Textbook about ‘lazy’ Mexicans causes stir in Texas

Cynthia Dunbar, from Richmond, studies a curriculum version during a break in the meeting of the State Board of Education Friday, May 23, 2008, in Austin, Texas. T  AP Photo/Harry Cabluck
Cynthia Dunbar, from Richmond, studies a curriculum version during a break in the meeting of the State Board of Education Friday, May 23, 2008, in Austin, Texas. T AP Photo/Harry Cabluck

AUSTIN, Texas (CBS/AP) – The Texas State Board of Education is seeking to include textbooks on Mexican-American studies after activists last year demanded the subject be formally included in state curriculum.

The first book to be considered may turn out to be a disaster, though.

Protesters gathered outside a hearing Tuesday, as the board considered including the “Mexican American Heritage” textbook for all students. The board is expected to make a final decision in November.

CBS Austin affiliate KEYE-TV reports an advisory committee made of historians and scholars against the book found 141 total errors.

“They call them lazy, and they call them threats, cultural and political threats to American society,” said University of Texas history professor Emilio Zamora.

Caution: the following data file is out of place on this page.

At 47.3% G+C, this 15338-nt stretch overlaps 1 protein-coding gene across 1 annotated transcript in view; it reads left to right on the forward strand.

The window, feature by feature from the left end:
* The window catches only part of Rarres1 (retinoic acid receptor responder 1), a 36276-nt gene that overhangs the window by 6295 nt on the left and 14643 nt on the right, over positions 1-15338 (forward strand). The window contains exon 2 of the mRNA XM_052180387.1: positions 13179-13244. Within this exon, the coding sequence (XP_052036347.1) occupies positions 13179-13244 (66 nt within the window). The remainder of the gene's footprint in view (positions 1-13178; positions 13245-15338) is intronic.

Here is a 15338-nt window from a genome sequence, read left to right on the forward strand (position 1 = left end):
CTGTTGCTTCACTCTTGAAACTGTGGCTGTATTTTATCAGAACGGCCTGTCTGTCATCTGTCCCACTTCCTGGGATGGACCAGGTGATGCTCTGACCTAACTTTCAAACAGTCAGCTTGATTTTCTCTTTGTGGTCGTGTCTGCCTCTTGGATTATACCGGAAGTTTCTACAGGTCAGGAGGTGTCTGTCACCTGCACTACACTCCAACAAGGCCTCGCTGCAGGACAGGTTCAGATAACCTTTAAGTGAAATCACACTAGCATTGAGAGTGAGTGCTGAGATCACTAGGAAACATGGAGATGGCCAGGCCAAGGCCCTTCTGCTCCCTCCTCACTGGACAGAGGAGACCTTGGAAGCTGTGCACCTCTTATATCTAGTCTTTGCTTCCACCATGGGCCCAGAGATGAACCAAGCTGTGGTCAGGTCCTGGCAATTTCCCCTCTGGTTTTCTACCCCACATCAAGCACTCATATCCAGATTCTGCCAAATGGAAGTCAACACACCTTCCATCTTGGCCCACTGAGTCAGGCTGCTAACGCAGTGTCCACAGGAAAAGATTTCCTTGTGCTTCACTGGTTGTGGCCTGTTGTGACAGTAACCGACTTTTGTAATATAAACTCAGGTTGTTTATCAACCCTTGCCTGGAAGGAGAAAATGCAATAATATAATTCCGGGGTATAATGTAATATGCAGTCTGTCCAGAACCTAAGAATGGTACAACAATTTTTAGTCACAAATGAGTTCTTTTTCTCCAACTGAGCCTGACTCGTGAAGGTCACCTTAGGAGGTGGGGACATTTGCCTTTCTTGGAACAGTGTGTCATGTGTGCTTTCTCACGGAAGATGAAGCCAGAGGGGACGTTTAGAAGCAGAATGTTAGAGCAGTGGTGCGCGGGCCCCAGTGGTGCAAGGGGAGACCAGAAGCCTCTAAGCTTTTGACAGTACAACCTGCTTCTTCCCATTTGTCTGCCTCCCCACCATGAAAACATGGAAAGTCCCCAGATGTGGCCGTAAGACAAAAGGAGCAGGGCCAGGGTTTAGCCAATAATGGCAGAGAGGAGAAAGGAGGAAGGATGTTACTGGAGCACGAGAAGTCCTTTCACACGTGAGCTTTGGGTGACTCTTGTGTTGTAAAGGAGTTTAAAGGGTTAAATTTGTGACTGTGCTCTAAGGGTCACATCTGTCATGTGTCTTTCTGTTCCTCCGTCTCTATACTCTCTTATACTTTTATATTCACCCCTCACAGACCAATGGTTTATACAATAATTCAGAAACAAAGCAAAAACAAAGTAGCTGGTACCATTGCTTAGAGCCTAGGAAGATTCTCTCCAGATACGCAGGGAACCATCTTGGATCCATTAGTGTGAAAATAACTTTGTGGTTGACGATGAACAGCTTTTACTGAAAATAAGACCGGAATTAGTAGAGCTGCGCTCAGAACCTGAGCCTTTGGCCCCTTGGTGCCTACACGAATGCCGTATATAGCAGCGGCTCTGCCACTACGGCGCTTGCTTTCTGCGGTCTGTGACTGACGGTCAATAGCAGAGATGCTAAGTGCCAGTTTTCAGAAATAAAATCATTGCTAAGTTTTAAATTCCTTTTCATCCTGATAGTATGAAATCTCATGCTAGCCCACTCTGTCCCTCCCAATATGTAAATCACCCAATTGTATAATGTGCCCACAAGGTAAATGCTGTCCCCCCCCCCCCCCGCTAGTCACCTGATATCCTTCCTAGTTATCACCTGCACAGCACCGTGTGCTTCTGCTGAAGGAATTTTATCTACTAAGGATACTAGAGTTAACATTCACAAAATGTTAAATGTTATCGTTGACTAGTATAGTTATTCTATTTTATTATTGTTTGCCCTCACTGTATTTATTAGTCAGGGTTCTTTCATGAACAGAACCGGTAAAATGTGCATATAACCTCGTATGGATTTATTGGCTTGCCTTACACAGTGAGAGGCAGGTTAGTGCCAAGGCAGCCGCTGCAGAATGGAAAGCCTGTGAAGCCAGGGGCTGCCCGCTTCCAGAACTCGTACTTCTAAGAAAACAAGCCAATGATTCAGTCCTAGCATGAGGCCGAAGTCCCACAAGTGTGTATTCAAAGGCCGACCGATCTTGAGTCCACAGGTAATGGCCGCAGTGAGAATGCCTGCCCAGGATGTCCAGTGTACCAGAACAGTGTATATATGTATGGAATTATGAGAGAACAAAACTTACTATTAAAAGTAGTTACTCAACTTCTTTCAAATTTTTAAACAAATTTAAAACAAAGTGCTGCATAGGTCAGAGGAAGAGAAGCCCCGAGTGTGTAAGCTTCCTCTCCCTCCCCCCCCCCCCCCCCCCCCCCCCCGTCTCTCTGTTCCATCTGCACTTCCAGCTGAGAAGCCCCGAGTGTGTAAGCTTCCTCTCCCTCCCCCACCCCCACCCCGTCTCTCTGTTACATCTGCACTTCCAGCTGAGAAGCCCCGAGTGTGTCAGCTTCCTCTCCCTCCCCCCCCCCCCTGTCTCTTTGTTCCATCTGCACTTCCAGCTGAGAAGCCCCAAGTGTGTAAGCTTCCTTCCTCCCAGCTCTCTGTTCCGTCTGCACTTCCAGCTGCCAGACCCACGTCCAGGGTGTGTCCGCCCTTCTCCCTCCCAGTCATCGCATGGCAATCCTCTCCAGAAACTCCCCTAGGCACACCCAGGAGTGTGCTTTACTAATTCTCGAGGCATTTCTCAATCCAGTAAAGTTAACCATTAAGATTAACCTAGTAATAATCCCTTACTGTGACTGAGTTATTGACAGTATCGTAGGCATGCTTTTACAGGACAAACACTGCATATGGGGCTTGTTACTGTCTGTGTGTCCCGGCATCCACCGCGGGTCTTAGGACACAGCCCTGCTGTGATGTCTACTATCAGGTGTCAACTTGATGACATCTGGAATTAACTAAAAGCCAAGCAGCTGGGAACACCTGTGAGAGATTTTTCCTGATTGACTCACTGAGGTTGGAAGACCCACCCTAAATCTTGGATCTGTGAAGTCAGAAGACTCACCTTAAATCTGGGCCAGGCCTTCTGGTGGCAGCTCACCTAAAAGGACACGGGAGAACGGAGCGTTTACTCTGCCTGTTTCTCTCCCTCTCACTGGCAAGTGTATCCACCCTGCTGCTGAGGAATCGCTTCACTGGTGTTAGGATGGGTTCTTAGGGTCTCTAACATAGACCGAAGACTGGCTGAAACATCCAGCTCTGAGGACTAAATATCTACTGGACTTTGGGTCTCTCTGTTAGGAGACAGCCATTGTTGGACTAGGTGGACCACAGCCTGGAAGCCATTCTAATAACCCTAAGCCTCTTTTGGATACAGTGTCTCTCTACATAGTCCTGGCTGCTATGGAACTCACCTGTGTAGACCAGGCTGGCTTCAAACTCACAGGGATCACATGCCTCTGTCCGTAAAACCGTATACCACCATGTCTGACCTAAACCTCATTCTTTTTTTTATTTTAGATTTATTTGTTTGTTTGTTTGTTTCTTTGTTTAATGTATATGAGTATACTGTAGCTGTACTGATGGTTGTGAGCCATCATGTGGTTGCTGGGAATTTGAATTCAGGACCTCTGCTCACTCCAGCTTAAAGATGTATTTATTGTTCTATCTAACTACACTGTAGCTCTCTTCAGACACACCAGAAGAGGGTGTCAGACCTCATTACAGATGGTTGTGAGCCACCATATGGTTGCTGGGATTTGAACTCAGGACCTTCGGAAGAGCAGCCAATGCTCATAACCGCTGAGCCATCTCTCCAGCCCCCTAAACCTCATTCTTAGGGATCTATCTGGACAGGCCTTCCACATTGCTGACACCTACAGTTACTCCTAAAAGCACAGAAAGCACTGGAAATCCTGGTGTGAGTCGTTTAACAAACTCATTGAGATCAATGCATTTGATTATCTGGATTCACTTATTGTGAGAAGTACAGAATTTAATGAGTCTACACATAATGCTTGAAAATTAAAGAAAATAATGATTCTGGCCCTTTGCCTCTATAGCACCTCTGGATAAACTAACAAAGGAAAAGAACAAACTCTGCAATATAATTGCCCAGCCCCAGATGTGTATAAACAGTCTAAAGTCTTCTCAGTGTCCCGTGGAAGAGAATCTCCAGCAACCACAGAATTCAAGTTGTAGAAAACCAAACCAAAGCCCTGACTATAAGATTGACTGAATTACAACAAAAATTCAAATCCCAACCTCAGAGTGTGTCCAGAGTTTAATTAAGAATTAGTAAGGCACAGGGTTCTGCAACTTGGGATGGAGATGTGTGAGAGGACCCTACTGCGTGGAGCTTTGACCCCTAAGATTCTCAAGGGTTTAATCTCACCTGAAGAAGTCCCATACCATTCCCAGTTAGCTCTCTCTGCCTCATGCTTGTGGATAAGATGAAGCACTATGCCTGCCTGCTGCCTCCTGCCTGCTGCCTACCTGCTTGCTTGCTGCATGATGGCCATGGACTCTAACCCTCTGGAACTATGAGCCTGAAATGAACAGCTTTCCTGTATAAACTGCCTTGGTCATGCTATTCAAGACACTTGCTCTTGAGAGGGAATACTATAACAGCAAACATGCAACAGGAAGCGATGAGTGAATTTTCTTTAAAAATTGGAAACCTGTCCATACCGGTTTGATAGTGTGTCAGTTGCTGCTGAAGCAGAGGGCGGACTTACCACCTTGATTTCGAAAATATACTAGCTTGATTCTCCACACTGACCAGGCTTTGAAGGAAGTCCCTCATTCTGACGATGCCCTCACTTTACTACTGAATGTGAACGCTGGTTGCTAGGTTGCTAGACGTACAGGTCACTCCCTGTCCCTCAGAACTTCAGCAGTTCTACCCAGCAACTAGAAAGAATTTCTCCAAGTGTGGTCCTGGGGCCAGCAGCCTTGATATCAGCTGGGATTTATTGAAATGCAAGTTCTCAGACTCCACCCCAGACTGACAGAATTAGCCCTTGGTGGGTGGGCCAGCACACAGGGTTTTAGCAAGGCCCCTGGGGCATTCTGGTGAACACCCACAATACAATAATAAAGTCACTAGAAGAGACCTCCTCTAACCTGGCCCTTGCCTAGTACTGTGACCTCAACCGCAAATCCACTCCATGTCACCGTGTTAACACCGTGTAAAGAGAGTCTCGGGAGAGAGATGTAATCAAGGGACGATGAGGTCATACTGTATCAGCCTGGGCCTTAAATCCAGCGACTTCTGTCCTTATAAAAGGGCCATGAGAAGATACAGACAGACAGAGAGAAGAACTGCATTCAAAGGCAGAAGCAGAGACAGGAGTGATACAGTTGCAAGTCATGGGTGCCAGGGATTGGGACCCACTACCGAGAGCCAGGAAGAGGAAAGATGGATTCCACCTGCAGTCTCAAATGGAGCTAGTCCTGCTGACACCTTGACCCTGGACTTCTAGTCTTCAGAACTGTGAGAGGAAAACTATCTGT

Zamora added some of the language used is “disparaging.”

Additionally, the book describes Mexican-Americans as people who “adopted a revolutionary narrative that opposed Western civilization and wanted to destroy this society.” It also links Mexican-Americans to undocumented immigrants, saying illegal immigration has “caused a number of economic and security problems” in the U.S. that include “poverty, drugs, crime, non-assimilation, and exploitation.”

The book is produced by Momentum Instruction, a company that appears to be owned or operated by Cynthia Dunbar, a member of the Texas State Board of Education from 2007 to 2011. Dunbar, a right-wing Christian activist who questioned the constitutionality of public schools in 2008, labeled the education system “tyrannical” when she published her book, “One Nation Under God,” while serving on the board.

The Texas Board of Education’s members sanction textbooks for use statewide in a process that has for years been marred by ideological fights over lessons on subjects including evolution, climate change and the influence of biblical figures such as Moses on America’s Founding Fathers.

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